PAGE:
noah-eatonPlease join us on Wednesday, August 27th, from 11:45am-1:00pm for the Sexual Health Series at Q Center

Noah “Hibiscus” Eaton, co-organizer & diversity ambassador for Sex-Positive World and a genderqueer model, will present a talk on Neurodiversity and Sex.

RSVP at http://hazelden.org/lgbtq

 

It’s an old joke among sex educators: “I’m sexually sophisticated; he’s promiscuous; she’s a slut.”

Or: “What I like is adult entertainment; what she likes is erotica; what he likes is pornography.”

Or: “I’m spontaneous; he’s impulsive; she’s out of control.”

You get the idea.

When I think about our upcoming topic, “Neurodiversity and Sex,” some of those jokes don’t seem so funny.

In the last half-century, we’ve seen a major paradigm shift in the way we think about sexuality. In the mid-20th century, in spite of the hard work of Dr. Kinsey, Masters and Johnson, and other pioneering sex educators, most Americans still thought that heterosexual, monogamous, P/V intercourse was the only kind of “normal,” “healthy” sex. Which, of course, made everything else that two (or more) people might like to do in bed appear “pathological,” symptomatic of some sort of dysfunction in the way those people were raised.

1b02_neurodiversityv3Most of us have gotten over that way of thinking, thank heavens. Homosexuality no longer appears in the DSM, and diagnostic judgments about common sexual variations such as crossdressing, transgender, and consensual BDSM are on their way out.

We’re a long way from making that jump when it comes to people whose brains don’t necessarily work the way ours do, though. Many clinicians still think of autism, Asperger’s, ADHD and other neurological conditions as pathological, instead of as normal variations in the way human minds work.

In the realm of sexual variations, clinicians who have gotten over their judgments about non-normative sexuality generally find that their patients are more willing to work on their actual problems – substance issues, depression and other mood disorders, compulsive and obsessive behaviors and more – in the therapeutic environment. Once patients know that mental health practitioners are not going to blame every issue in their lives on their “pathological” sexuality, they are able to get to work on what was actually bothering them (as well as feeling happier, more whole, and more actualized in their sexuality).

And yet, many of us still feel the need to treat our patients whose neurological “fingerprint” is a little different than the ones we’re used to as though they are mentally ill. How many patients are failing to seek treatment for treatable issues because they fear their problems will all be blamed on their atypical neurological processing? What’s wrong with this picture?

Before transitioning to my role focused on LGBTQ programming at Hazelden Betty Ford Foundation, I was once asked to co-facilitate a group for people struggling with an issue that is part of my life as well. I had a hard time not breaking into disbelieving giggles when I heard the initial request for my involvement. A little voice in my head wanted to know if this was some sort of covert treatment plan – if someone way over me in the org chart had decided the best way to address my problems was to put me in group with a staff psychologist and have me “cofacilitate.”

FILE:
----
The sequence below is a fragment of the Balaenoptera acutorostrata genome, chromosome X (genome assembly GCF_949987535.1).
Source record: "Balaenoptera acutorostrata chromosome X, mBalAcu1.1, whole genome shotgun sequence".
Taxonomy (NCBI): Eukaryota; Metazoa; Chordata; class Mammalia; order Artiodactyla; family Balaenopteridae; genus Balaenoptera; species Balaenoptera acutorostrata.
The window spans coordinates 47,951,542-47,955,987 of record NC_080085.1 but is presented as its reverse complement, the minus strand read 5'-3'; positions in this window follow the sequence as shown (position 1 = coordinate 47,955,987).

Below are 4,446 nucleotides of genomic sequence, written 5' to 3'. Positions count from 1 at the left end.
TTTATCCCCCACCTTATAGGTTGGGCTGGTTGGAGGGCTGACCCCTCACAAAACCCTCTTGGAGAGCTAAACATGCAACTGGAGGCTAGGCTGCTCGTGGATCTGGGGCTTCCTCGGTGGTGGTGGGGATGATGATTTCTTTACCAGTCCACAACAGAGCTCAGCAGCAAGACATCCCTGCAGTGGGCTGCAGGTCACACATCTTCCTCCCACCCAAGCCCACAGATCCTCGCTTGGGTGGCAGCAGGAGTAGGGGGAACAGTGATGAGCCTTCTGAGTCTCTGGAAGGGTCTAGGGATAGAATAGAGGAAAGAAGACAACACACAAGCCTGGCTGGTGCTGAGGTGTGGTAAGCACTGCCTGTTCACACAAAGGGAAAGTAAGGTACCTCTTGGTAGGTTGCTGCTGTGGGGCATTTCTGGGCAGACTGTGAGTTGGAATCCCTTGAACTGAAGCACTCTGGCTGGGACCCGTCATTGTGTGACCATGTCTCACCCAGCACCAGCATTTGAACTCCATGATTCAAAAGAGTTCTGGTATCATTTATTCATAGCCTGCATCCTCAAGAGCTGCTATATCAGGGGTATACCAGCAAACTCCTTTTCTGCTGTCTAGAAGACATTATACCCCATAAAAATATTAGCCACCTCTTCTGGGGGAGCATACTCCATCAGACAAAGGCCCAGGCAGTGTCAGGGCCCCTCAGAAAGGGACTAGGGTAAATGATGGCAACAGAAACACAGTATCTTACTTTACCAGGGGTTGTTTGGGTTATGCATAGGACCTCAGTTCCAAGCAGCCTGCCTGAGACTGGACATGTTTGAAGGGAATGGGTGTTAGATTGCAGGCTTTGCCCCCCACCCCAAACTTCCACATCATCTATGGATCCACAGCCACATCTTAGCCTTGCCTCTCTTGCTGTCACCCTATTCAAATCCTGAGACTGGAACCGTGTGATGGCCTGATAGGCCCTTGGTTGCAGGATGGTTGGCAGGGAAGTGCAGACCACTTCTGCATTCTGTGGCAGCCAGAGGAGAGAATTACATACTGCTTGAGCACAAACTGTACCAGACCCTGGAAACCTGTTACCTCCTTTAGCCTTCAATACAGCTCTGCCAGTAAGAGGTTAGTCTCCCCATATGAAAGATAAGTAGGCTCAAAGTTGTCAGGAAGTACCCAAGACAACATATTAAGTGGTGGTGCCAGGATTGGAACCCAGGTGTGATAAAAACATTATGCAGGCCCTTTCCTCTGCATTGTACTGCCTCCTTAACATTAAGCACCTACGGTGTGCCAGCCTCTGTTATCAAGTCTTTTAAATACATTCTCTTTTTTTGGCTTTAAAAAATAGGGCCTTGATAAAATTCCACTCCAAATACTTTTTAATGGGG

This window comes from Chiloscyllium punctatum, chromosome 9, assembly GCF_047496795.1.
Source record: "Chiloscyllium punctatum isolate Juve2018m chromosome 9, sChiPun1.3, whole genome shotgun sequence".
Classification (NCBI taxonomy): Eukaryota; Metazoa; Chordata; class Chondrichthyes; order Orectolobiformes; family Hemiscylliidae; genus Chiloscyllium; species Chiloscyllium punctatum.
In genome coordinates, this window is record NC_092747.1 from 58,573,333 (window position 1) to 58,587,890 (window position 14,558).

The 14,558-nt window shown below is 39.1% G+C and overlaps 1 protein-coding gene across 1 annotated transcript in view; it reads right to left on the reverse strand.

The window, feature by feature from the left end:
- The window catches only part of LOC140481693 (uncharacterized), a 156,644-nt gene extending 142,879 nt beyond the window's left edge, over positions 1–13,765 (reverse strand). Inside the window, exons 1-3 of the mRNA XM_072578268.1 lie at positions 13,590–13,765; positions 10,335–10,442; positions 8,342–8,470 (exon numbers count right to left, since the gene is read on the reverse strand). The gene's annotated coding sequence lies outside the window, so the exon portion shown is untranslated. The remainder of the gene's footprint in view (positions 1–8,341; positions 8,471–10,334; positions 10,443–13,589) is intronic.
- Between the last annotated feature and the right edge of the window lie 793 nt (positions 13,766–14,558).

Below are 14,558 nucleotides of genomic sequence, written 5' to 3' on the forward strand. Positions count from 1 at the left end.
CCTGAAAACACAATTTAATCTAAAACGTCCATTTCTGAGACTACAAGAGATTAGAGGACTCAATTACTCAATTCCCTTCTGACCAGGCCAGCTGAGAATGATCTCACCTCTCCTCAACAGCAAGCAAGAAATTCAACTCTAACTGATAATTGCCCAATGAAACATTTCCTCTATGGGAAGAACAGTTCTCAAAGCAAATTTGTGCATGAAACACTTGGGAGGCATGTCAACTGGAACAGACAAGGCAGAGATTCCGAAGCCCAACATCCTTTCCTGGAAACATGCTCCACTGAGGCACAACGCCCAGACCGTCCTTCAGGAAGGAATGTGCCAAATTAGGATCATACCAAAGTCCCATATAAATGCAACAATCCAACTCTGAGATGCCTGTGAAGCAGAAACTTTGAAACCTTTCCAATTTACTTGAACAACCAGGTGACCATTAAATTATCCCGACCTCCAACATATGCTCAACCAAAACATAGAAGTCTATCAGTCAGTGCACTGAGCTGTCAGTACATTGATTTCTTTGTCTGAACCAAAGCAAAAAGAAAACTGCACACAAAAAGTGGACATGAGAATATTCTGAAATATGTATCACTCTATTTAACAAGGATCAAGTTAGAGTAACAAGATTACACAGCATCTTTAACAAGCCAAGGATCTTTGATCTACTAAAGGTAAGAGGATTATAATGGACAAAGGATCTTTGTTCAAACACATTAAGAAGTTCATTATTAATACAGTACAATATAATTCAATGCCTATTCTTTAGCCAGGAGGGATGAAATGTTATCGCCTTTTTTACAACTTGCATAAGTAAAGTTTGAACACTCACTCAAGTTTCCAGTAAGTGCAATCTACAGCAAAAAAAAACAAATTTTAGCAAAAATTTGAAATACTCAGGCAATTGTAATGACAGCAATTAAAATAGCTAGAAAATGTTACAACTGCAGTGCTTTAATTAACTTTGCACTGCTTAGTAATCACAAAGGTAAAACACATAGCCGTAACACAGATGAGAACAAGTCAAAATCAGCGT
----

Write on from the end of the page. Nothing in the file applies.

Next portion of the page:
I’m sure that’s not the case. Well, pretty sure, anyway.

Being asked to help people with the same issues as mine, when I still wrestle with those issues every single day, seemed either very absurd or very smart – maybe both. In the end, we found it worked best to support our patients in creating their own intuitive strategies, rather than attempting to enforce conformity with mainstream solutions. This experience is why I am so excited about our choice to have upcoming guest Noah “Hibiscus” Eaton present on Neurodiversity & Sex; it reflects the deep value of direct experience when discussing these differences.

neurodiversityI shared with Noah my own sense of being overwhelmed by the breadth of the term “Neurodiverse” – encompassing, as it does, both zher autism and my ADHD, as well as a raft of other differences – and suggested that we consider copresenting the topic. Together we will share our thoughts about the meaning of “neurodiversity,” before Noah focuses more specifically on autism and sexual health, and I speak a bit about ADHD and sexual health.

Noah, a spokesperson and model for both genderqueerness and neurodiversity, is in a unique position to share the similarities and differences between the way clinicians are learning to approach sexuality and gender issues, and the way we’re still approaching neurological differences.

I’ve been greatly impressed by reading Noah’s thoughts on sexuality via social media. Some of us do better communicating through writing, speaking, technology, PowerPoint… in this way, like so many others, we’re a diverse species. I look forward to supporting Noah in getting outside of zher comfort zone and taking on the challenge of speaking to an audience about a group that desperately needs advocacy and empowerment in terms of sexual health. Whether or not you or someone you know has a connection to the idea of neurodiversity, I hope you’ll consider joining us for this free presentation and learning more about sex.

Whenever we learn more about sex, our world seems to get bigger.

Join us on the Last Wednesday of every month, high noon at Portland’s Q Center (4115 North Mississippi Avenue) for a one-hour lunch-and-learn event open to both community members (recovering, GLBTQI, sex-positive, PDX) and professionals (therapists, educators, and other providers). This presentation is free to attend. Lunch is $10. Professionals receiving AASECT CE credit pay $25 total for lunch and CE certificate.

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